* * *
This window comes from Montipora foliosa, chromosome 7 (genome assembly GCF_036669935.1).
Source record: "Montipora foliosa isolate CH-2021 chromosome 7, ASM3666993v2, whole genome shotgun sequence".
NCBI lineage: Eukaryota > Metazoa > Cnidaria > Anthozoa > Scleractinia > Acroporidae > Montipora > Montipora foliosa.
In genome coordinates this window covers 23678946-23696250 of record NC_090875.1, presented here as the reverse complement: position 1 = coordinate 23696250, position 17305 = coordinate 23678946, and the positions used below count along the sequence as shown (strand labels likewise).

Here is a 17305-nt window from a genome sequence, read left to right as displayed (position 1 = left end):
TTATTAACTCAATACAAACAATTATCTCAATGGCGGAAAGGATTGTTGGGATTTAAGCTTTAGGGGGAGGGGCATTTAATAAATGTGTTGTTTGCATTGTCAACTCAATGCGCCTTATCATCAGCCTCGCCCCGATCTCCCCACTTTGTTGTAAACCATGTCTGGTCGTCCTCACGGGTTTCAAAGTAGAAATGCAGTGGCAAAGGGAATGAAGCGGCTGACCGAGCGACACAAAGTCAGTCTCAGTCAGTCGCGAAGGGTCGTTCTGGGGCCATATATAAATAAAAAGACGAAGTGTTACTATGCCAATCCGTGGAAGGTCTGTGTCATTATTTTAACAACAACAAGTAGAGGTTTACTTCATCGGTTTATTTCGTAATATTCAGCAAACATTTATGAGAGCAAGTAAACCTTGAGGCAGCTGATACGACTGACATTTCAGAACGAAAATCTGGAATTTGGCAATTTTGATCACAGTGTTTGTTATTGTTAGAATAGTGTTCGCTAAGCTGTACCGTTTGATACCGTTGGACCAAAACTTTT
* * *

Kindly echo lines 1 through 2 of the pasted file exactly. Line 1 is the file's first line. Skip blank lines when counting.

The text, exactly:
This window comes from Montipora foliosa, chromosome 7 (genome assembly GCF_036669935.1).
Source record: "Montipora foliosa isolate CH-2021 chromosome 7, ASM3666993v2, whole genome shotgun sequence".